[LINK] Are GUI design standards no longer relevant?

Birch, Jim Jim.Birch at dhhs.tas.gov.au
Tue Jan 19 13:06:33 AEDT 2010

From: David Boxall

> One factor, we decided, is the complexity of the written form. 
> Pictographic writing has a virtual infinity of symbols (the largest 
> Chinese dictionaries include about 56,000 characters, but the system
> open-ended: there is no upper limit to the number of characters). With

> all its faults, an alphabet is easier to learn and use than a
> of graphics.

Alphabetic and pictographic writing use some different parts of the
brain.  One bilingual Chinese stroke victim lost the ability to read
Chinese but retained the ability to read English.  Pictographic writing
uses more brain areas and is demonstrably (slightly) slower.  For
example, Japanese katakana can be read faster than Japanese kanji.
Different people are dyslexic in the different systems. 

Alphabetic writing - writing sounds, not concepts - was a major advance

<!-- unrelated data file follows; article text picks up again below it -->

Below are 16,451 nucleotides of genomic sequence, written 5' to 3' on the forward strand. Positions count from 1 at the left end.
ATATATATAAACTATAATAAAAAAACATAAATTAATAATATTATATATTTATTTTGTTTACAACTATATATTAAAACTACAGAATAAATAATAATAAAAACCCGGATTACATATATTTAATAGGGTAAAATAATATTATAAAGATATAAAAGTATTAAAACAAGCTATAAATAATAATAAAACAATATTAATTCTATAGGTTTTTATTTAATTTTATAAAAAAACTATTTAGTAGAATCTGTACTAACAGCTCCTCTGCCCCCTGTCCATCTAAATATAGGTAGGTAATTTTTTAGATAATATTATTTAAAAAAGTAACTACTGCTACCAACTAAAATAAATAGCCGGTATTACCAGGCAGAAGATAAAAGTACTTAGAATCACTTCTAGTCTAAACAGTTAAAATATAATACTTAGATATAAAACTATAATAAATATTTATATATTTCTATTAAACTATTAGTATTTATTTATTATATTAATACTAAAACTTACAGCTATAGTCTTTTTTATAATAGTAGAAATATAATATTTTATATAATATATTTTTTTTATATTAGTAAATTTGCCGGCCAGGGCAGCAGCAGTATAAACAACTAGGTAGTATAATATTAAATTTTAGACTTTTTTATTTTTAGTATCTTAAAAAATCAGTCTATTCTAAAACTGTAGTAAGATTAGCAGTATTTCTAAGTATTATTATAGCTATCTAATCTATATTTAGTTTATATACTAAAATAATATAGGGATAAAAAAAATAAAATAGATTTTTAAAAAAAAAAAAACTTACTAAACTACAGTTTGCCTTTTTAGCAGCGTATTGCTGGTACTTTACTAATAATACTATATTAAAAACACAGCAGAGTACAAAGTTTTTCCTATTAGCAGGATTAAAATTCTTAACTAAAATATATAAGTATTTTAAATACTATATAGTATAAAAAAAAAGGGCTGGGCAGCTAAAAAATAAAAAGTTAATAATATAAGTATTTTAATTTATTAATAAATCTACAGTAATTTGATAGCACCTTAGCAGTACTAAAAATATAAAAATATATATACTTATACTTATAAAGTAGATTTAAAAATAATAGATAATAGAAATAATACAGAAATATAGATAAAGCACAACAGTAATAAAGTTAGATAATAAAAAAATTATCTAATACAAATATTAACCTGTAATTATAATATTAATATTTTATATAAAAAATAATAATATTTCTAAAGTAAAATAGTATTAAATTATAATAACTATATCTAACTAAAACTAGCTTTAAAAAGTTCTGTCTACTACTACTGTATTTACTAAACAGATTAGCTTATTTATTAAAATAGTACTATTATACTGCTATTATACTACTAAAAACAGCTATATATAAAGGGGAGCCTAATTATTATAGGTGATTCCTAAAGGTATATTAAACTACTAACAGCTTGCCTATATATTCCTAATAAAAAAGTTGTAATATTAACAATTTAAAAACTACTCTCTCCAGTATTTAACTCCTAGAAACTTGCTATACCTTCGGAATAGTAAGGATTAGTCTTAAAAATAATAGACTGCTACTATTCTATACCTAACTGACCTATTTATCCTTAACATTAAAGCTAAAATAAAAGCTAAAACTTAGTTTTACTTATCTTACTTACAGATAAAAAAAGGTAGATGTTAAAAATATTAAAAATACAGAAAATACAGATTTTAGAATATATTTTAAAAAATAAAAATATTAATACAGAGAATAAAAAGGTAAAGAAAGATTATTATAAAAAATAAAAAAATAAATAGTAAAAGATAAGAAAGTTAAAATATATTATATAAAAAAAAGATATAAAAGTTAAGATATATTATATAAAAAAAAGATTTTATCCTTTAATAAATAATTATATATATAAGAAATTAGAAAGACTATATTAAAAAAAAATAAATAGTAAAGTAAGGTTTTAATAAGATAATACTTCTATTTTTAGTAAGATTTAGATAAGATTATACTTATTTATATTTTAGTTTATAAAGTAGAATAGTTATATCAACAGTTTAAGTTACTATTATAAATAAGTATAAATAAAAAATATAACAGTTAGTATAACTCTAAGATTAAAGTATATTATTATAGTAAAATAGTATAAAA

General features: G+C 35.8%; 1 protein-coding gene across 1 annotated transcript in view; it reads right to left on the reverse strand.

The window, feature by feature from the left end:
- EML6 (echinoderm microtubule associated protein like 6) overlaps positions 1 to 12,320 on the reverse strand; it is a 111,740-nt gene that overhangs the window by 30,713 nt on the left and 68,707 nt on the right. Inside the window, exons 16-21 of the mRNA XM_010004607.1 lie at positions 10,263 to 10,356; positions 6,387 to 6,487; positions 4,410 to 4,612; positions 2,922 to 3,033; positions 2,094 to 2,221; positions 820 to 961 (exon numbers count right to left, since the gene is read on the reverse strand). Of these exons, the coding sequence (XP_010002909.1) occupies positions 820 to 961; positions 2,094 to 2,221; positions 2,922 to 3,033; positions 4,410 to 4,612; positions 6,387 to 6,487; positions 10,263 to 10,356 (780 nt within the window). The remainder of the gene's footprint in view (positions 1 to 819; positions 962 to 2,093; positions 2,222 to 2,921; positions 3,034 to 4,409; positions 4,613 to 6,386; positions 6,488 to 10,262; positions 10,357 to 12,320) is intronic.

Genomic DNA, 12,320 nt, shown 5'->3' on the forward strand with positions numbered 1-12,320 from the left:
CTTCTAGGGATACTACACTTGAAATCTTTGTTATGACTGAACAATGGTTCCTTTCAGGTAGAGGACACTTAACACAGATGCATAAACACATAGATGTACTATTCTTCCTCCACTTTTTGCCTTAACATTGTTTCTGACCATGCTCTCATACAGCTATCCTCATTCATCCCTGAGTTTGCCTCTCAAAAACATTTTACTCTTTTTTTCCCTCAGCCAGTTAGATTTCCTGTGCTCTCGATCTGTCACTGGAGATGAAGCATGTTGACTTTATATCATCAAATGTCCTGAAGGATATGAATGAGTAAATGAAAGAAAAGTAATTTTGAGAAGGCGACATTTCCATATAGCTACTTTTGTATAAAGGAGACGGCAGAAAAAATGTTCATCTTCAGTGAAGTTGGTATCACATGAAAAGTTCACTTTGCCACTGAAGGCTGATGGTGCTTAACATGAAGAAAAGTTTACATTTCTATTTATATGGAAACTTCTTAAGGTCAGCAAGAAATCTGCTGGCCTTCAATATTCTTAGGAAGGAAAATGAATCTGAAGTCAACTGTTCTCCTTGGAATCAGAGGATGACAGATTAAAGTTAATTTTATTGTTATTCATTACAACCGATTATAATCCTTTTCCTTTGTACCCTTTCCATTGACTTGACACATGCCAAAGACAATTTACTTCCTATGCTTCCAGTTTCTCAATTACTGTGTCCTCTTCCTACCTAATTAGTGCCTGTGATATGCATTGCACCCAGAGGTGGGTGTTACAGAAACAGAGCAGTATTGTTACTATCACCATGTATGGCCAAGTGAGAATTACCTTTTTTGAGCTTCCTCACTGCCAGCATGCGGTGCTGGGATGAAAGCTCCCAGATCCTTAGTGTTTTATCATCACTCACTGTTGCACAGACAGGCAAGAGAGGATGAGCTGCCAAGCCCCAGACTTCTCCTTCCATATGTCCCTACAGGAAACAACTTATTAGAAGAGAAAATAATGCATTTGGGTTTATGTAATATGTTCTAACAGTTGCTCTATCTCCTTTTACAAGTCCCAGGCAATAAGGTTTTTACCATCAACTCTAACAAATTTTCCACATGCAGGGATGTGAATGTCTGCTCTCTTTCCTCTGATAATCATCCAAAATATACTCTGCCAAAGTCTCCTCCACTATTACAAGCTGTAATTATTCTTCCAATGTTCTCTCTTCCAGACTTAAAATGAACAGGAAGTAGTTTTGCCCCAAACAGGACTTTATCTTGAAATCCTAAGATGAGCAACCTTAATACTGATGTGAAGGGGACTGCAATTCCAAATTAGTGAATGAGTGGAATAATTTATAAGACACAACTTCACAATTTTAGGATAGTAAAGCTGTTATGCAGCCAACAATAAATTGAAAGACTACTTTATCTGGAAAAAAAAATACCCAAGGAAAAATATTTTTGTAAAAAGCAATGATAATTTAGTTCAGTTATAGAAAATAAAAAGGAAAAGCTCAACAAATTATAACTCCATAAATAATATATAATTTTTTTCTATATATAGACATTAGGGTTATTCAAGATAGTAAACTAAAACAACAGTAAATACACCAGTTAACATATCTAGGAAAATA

in writing and the invention of the Greek alphabet coincided with a
major increase in literacy in educated circles.  The developers of the
Greek language realised that it could be used to write down all
languages and developed some special characters for phonemes that
existed in neighbouring languages but not in Greek.   Socrates was
illiterate and distrusted writing because he thought it would reduce the
capacity for comprehensive balanced knowledge.   His pupil Plato learn
the new alphabetic writing thing and wrote down his teacher's lessons.
In turn, Plato's pupil Aristotle existed in a world where literacy was
normal for educated people.  This is a massive cultural change over a
couple of generations and the alphabet appears to be a key factor.

Children growing up in a phonetic languages - like Italian and German -
don't have a development slump a year or so into their reading and
writing while they struggle with the weird spellings in English.  IMHO
phonetic English would be a good move.  Both alphabetic and logographic
written language feeds into the part of the brain where sounds are
combined/analysed into words so alphabetic languages, especially
phonetic versions, have a natural advantage.  (For obvious reasons,
there is no reading centre in the brain.)

I can highly recommend the book on the history and science of language
called "Proust and the Squid" by Maryanne Wolf if you're interested in
this stuff.



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